“We, the Russian people, are against the war Putin has unleashed. We don’t support this war. It is being waged not on our behalf,” said Russian human rights activist Marina Litvinovich.

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The United States and the United Kingdom Protests

The United States and the United Kingdom have supported Ukraine since the beginning of the Russian aggression. In light of recent US troop deployments and economic sanctions imposed on Russia by US President Joe Biden, UK Prime Minister Boris Johnson, and their allies, protests have erupted in major cities in their respective countries condemning the Russian attack.

A protest held in Washington D.C. in front of the White House (AP via ABC News). Source:
A protest held in Washington DC in front of the White House (Andrew Harnik/AP via ABC News)

In the US, protests were conducted in Washington DC, New York, Los Angeles, Chicago, and Denver, to name a few places. Some of these protesters were political activists, while some had family and friends living in Ukraine, and some had actually grown up in Ukraine. In Chicago, where a Ukrainian community of 54,000 Ukrainians lives and thrives, flags of blue and yellow covered Harlem Avenue overpass to protest the invasion of their homeland.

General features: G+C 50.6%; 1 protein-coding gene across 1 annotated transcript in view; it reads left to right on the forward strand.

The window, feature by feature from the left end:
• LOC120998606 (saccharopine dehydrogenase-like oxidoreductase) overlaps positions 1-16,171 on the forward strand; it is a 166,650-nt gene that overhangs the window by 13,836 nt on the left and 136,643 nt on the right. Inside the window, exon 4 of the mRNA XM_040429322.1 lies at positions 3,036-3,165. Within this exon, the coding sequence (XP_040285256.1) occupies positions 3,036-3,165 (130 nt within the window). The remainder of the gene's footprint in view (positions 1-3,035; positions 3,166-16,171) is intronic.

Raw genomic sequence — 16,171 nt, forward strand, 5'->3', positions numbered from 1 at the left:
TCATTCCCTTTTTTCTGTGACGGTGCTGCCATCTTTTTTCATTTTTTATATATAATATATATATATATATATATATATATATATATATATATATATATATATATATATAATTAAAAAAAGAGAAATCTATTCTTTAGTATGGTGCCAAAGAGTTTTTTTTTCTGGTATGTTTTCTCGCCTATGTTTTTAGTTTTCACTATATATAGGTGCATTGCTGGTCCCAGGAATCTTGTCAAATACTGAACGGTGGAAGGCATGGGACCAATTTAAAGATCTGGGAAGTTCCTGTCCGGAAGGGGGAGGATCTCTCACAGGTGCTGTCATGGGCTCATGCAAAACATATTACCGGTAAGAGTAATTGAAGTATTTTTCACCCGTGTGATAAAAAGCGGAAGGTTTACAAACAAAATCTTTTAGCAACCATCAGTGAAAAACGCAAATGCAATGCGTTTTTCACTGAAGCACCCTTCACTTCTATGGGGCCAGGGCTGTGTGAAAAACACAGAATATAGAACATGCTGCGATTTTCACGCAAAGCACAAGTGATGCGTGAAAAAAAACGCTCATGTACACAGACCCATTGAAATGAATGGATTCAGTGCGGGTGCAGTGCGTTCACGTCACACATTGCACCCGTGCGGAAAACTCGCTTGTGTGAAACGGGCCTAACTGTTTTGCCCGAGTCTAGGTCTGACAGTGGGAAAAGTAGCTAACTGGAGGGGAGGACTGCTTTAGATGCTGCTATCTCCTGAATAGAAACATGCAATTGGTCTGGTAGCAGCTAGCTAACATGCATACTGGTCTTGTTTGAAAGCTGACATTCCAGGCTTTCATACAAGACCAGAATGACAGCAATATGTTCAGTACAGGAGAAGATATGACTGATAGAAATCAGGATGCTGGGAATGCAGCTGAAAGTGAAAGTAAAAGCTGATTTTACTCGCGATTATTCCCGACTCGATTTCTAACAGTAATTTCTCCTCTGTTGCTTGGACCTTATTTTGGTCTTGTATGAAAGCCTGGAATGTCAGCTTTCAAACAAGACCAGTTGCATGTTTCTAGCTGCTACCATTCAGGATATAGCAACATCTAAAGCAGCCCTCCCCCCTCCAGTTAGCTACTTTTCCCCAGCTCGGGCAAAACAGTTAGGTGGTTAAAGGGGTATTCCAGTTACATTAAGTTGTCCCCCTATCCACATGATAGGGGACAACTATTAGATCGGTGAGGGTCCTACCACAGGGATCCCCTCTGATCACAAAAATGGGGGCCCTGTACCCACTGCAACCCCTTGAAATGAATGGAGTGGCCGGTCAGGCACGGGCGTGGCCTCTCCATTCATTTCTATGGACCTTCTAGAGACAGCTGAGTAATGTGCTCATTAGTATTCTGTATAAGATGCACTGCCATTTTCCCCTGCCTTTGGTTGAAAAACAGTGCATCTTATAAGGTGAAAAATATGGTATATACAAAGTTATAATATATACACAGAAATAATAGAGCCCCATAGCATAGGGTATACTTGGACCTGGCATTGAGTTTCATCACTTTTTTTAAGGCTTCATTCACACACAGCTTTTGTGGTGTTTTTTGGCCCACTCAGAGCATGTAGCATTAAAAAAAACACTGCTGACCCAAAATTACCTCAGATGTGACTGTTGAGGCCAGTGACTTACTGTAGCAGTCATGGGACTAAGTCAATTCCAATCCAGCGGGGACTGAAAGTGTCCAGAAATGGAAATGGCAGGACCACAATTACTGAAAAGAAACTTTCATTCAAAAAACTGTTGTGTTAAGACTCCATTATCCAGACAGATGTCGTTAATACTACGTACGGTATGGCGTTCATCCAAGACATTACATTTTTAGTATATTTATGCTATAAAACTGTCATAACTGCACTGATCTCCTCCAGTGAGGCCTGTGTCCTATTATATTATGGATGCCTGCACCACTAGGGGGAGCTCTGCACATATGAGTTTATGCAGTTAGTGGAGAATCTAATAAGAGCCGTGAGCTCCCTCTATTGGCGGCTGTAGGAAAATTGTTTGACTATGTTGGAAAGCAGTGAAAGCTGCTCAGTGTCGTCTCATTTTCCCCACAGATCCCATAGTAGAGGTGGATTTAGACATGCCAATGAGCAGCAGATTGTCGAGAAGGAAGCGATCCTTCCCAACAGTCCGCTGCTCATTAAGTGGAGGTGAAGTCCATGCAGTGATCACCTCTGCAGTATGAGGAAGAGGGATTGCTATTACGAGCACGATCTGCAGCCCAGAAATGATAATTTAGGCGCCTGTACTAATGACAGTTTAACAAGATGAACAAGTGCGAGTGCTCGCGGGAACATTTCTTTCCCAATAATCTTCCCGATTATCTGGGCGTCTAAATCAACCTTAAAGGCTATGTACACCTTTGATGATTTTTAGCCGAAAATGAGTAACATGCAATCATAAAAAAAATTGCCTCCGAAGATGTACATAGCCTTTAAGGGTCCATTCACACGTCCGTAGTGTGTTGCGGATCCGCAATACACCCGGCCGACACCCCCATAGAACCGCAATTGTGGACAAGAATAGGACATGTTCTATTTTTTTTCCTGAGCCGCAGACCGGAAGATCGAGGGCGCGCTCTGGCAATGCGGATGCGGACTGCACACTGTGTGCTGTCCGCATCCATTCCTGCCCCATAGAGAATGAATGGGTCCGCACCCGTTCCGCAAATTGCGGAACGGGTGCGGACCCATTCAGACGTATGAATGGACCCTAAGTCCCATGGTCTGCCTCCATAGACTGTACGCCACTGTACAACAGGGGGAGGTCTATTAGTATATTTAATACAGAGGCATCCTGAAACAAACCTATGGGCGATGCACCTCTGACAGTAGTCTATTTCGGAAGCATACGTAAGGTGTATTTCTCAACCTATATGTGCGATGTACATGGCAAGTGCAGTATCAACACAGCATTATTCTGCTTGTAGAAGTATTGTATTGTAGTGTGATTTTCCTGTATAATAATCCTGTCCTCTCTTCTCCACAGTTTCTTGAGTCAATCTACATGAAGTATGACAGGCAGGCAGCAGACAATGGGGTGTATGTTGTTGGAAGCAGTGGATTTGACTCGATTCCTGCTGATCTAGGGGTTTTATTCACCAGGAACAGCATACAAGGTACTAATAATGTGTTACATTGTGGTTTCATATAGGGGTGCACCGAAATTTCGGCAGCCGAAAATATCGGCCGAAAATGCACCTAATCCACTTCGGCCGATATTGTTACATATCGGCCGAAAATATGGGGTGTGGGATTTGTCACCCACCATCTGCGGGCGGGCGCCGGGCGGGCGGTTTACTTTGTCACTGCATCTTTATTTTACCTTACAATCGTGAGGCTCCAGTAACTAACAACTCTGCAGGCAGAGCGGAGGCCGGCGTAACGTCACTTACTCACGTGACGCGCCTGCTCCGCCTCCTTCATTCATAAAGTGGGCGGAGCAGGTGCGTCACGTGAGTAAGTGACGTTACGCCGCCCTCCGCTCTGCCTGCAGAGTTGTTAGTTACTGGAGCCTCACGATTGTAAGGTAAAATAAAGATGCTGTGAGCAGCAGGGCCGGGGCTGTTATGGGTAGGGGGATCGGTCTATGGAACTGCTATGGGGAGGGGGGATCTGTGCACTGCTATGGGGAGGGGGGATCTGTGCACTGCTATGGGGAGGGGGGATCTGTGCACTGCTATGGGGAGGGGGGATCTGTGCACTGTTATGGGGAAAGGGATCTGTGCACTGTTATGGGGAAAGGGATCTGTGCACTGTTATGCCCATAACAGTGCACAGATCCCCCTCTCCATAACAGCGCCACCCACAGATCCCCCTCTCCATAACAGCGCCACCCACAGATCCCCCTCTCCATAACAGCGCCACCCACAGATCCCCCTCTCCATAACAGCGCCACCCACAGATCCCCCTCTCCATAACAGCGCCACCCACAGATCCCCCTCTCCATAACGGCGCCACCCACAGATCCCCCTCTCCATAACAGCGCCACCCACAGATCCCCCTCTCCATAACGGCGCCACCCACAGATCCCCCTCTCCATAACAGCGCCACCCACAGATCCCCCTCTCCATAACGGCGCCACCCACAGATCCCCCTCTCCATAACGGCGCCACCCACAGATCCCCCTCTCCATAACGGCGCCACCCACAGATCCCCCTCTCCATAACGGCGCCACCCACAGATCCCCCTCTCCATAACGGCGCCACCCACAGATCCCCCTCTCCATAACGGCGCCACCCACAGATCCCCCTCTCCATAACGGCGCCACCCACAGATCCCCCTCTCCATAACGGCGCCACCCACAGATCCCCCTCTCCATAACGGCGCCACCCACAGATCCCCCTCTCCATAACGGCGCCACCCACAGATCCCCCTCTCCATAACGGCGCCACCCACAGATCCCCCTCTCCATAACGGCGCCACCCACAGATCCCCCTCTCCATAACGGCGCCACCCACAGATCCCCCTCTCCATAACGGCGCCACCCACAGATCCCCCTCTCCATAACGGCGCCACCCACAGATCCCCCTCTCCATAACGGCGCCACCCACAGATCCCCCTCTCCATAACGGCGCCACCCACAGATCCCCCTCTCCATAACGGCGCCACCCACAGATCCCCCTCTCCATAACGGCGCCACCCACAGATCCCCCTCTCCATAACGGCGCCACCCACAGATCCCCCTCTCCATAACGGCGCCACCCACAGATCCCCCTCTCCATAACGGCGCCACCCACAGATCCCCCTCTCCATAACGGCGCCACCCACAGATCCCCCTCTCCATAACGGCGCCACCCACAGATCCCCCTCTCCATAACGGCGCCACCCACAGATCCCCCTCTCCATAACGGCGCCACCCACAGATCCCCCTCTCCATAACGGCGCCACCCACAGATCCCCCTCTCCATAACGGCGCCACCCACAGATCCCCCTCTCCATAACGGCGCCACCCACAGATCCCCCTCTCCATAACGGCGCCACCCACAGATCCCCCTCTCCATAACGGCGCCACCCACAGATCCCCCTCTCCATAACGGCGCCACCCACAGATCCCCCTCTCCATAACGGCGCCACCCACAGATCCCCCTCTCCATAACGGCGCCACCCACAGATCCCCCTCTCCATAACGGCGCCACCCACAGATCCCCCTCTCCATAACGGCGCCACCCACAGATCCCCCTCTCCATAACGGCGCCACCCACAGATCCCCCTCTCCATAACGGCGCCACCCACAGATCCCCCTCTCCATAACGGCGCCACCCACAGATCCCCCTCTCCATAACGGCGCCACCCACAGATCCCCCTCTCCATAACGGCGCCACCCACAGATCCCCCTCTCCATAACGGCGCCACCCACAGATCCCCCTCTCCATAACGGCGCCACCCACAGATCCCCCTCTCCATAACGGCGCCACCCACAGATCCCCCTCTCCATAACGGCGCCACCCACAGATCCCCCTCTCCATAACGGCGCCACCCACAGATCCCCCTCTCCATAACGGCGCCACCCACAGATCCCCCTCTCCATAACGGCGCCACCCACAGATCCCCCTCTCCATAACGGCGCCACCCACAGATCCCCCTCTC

“This is an existential battle for democracy, not simply for Ukraine, but all the values we hold very dear here in the West,” said Vice president of the Ukrainian Congress Committee of America Illinois Division Pavlo Bandriwsky.

Many Ukrainians felt like the whole situation was surreal and that they were extremely worried about their nation as a whole. “Like this is actually happening. I talk to my friends, and it’s hard for them to believe this is happening. They’re like, ‘We’re like in the 21st century, and we’re entering war in Europe? It’s just like incredible to put in your mind,” said another protester.

Londoners gather in Whitehall marching to Downing Street to protest Russian aggression in Ukraine (ABC News). Source:
Londoners gather in Whitehall marching to Downing Street to protest Russian aggression in Ukraine (Martyn Wheatley/i-Images via Polaris/ABC News)

In the United Kingdom, the British populace, along with Ukrainians, marched to the Russian embassy in London and 10 Downing Street to protest. “Ukraine will resist; Stop the war; Stop Putin,” the Londoners yelled. The SIS building in London was also lit up in yellow and blue following the Russian offensive.

European Countries and Tokyo Protests

A series of protests across European countries also broke out during the Russian invasion of Ukraine. In Barcelona, hundreds of protesters marched to the Russian embassy holding up signs against Putin. In Rome, people gathered outside the historic Colosseum, which had been lit up in yellow and blue to show solidarity with Ukraine. A number of people also held up Ukrainian flags in Duomo Square, Italy.

In Germany, protests were held in front of the Reichstag building and the Brandenburg Gate in Berlin. The Spaniards also gathered outside the Russian embassy in Madrid to show their own solidarity. Protests were also held in Lithuania, Greece, Portugal, the Czech Republic, and other major cities in Europe in solidarity with Ukrainians. In Tokyo, activists gathered outside Shibuya Station to protest the ongoing invasion.